Meet The Balenciaga Designer Behind Super Fine French Label Atlein
"What really counts now is going back to real, physical experiences."
Frenchman Antonin Tron launched his label, Atlein, with a very buzzy show at his apartment in Paris this past spring (his mum served coffee to the editors). Made entirely from jersey sourced from a family-run factory in France, the sporty-yet-luxurious line scored him the coveted ANDAM prize for First Collections.
Nora Baldenweg: Tell us about yourself, Antonin…
Antonin Tron: I was born and raised in Paris, went to study in Antwerp at the Royal Academy of Fine Arts, and my first job was in menswear at Louis Vuitton. Then I moved into womenswear at Givenchy, before joining Balenciaga, where I have worked alongside Nicolas Ghesquière, Alexander Wang and now Demna Gvasalia. I still work part-time for Balenciaga, but I really wanted to create my own business.
Why create your own brand?
I always wanted to build a world of my own but I needed to find out what my voice was and develop my own personal vision according to the values that I believe in. I had built a great relationship with a family in the west of France who specialise in jersey — a material that I have always loved, and worked with a lot — and it seemed like a great idea to take one single material and exploit it in every thinkable way.
What are your values?
Quality, authenticity and creativity — and today creativity without business does not work. Fashion is constantly moving forward. It's important more than ever to not only have a creative viewpoint but also a good business plan. If I don't sell, I'm done.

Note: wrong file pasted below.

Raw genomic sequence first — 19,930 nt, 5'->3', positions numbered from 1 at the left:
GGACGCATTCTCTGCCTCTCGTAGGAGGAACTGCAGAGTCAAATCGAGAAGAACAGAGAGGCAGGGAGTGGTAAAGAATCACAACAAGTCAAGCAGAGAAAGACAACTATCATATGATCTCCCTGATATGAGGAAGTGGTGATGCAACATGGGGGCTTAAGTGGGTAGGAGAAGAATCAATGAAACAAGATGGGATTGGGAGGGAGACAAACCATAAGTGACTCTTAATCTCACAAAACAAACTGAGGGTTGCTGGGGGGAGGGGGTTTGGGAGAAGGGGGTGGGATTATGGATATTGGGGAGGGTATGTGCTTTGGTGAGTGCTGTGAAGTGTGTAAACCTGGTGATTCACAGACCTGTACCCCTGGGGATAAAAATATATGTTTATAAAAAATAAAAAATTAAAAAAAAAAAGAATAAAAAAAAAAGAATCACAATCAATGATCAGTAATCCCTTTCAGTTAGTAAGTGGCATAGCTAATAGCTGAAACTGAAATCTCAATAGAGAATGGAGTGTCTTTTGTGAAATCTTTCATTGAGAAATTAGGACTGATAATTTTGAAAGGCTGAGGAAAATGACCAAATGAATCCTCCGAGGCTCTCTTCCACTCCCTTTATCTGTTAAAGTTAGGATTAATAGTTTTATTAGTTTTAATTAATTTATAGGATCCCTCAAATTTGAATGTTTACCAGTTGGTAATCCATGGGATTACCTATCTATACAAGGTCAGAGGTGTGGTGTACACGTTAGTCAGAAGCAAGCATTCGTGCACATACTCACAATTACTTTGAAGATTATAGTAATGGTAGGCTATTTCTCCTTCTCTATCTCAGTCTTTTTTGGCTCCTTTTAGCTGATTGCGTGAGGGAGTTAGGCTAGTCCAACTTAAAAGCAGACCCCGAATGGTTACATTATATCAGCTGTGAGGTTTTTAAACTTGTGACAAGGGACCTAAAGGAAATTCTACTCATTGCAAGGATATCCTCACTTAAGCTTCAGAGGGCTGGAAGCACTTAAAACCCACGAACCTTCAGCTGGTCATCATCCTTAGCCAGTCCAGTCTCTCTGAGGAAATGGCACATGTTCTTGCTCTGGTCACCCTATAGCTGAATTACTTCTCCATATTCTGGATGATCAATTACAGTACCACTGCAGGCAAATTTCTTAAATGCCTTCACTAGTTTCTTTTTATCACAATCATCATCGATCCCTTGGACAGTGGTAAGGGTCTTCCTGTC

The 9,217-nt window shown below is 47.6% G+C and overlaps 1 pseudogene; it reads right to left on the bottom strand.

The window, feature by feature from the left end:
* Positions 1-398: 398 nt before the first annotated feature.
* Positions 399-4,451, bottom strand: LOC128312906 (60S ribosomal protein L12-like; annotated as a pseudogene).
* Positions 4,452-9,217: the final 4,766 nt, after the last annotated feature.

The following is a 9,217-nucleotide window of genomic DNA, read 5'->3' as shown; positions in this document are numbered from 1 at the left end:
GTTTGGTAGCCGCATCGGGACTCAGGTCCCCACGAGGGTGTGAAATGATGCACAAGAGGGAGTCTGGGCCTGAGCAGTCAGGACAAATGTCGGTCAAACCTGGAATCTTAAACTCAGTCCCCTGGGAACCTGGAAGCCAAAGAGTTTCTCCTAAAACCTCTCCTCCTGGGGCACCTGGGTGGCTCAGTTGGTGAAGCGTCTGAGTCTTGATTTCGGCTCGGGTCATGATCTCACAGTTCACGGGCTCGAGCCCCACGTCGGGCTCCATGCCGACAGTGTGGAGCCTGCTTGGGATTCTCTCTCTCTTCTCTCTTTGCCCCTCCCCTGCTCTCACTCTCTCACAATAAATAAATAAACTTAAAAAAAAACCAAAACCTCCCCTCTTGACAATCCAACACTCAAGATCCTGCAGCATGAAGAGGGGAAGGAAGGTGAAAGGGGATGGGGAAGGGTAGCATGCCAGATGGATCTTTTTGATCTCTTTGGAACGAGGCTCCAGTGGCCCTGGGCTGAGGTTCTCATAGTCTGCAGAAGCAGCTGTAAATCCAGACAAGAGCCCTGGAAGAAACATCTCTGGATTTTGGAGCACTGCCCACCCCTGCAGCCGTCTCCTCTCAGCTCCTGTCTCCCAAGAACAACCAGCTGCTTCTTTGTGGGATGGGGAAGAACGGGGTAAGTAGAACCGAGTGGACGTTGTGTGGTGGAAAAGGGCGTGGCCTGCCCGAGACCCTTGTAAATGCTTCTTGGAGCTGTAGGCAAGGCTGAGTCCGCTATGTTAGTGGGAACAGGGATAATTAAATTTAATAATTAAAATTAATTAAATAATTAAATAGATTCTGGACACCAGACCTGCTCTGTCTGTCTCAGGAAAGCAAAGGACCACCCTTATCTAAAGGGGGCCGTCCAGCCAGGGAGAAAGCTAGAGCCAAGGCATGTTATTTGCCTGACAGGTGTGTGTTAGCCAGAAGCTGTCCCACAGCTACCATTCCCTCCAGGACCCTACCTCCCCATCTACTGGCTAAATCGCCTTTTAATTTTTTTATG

Do you have a vision of the Atlein girl?
It's an authentic girl who is cool with herself. I love women and I have plenty of different women in my head when I design but I love the idea of an active, sporty body. The sensuality of sports is very alluring to me — the body in movement. I create for women who want to be comfortable in their clothes, who want to be sensual, feminine and sophisticated at the same time. I love technical sportswear but I like to give it a twist.
What are your feelings about the future?
We are in a period of big changes on every level. It's very disconcerting. I feel worried and excited at the same time. We are living in a very unstable world — we don't know what's to come, what tomorrow will bring, where we will be, and what we will be doing. But at the same time, that is what's so great about it: we can decide what we want to become, we can construct our future.
What characteristics do you believe define your generation?
We are insecure because we have so many choices. We can choose our life, our job, our sex; we can be whoever we want, so sometimes that is also very confusing. The internet plays a huge role in this. It has created many new possibilities but has also demystified many things — everything is explainable, reachable, doable. So what really counts now is going back to real, physical experiences. For me travelling and sports are important. I cannot experience them online. I can watch surf videos all day but it will never be the same thing as getting on a board and tasting the salt in your mouth.
How would you describe the energy in Paris right now?
A lot is happening. Our current sociopolitical state is very scary, so people want to find new solutions and challenge existing models. There is a strong emerging creative scene in Paris. Our generation is much less attracted by money and much more led by what we like. We feel like, if everything is over tomorrow, then at least we'll have tried to do what we believe in.
How do we stay sane today and tomorrow?
We need to learn to live with the planet from a young age. It's also what bugs me the most about my job — fashion is not necessarily a very sustainable system but I try to play my part wherever I can. I wish we could invent a sustainable economy. Real solutions, not just big words.
What excites you right now?
My next trip, to the Himalayas.